Three things separate the great new businesses from the rest: strongly differentiated positioning; first mover advantage; and positive cash flow.
My wish list for an ideal new business would be something like this:
- It would involve something that I was passionate and knowledgeable about.
- There would be strong and constant demand.
- The barriers to entry would be low-ish but not too low.
- I would be able to be materially different from the competition in a way that was very attractive to a large enough segment of the market.
- I could sustain this difference, perhaps by leveraging a first-mover advantage.
- I could not only make a good return on capital but the business would be cash positive and scalable too so I would be able to easily access funding when I needed it.
- I would be such a potentially destabilizing force in the market that I’d quickly be on more established players’ radars as an acquisition target.
Until today I hadn’t heard of Naked Wines, a five-year-old company that “allows wine lovers to become venture capitalists”. This is a powerful but rather misleading allusion though as venture capitalists are normally looking for some pretty hard financial return on their cash rather than the softer crowd-funding benefits that are attached to Naked’s retail proposition. It got my attention because of the super PR it is putting out at the moment saying it so successful that it may have to stop people “investing “ (paying for their wine in advance) as it isn’t able to meet the demand. This is understandable, as it has grown rapidly over the past two years and as it is fundamentally a vertically integrated supplier there is a real limit to how rapidly it can develop and grow its supply base, whilst maintaining quality.
Naked’s investors’ monthly subscriptions fund up-and-coming winemakers around the world, and in return for this up-front cash, for working capital, it gets a good deal on bulk purchases from these winemakers. This cash flow positive payment model is not only one of the defining differences between the customer proposition but it is, of course, wonderful for Naked Wines’ business model too. By buying in bulk from less well-established producers it says that it can give you better wine for your money and you’ll have the added benefit of investing in new winemakers.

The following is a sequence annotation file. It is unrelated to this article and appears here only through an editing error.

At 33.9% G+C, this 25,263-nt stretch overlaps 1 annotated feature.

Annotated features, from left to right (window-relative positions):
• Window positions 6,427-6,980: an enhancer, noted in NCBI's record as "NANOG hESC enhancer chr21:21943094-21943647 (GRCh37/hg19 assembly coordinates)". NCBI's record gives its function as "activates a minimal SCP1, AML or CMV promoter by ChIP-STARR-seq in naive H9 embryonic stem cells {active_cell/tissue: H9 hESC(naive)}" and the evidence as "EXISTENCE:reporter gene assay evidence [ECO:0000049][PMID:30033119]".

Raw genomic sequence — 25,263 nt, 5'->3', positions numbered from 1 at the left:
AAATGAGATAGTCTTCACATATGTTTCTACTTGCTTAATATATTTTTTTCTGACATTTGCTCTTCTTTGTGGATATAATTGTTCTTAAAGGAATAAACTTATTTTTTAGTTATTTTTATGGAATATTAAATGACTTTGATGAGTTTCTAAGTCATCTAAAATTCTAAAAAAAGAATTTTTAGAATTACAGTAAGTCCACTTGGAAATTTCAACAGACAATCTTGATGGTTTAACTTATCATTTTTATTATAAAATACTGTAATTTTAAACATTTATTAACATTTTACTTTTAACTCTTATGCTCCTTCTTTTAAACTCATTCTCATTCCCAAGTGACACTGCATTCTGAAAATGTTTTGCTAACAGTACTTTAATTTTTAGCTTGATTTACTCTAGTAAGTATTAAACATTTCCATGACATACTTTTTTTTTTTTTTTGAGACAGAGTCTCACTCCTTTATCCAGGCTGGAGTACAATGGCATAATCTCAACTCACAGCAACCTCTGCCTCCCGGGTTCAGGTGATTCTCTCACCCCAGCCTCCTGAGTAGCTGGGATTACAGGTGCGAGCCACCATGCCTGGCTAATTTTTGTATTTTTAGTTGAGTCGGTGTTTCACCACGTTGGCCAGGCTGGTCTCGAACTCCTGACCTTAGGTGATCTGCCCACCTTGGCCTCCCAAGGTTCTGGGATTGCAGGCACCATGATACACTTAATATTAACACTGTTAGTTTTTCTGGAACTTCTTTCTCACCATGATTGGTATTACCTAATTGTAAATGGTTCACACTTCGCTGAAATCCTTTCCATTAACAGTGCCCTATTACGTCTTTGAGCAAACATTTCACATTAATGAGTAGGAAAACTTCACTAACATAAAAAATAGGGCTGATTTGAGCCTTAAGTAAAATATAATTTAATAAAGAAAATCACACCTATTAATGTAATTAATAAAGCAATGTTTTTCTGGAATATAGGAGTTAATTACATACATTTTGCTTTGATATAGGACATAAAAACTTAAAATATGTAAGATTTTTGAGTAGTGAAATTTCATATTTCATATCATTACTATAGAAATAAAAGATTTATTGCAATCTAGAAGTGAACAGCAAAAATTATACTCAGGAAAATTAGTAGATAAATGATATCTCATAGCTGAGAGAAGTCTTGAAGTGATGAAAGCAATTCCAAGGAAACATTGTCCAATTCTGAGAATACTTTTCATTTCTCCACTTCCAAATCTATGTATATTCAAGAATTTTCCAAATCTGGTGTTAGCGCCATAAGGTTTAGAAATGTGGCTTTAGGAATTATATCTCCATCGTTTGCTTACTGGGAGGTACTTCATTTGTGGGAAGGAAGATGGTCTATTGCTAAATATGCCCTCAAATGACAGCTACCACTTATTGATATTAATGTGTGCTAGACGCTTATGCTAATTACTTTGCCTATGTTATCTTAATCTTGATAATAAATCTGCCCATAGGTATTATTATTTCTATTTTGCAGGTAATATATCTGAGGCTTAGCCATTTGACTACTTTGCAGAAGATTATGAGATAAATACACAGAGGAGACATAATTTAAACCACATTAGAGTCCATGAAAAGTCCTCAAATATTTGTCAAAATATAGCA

Positioning wine buyers as investors are brilliant, as it leverages this relatively recent crowd-funding enthusiasm to be more involved, an insider to the production process, rather than just being an anonymous consumer. Naked calls itself the “Kickstarter of vineyards”. This is a great example of how any business can be truly different, with the application of a little ingenuity, and how powerful strong and differentiated positioning is in driving growth and value. Naked Wines posted its first profit of £1M in 2012 and it has grown by more than 50% for each of the last two years, with revenues of £60m last year. Naked is gaining 500 new members a day and since 2008 it has invested in 100 independent winemakers around the world.
Naked Wines comes pretty close to being my “wish list” business. It is hard to fault what it has done to date and there is much to copy and emulate; I wait with interest to see who is going to buy it.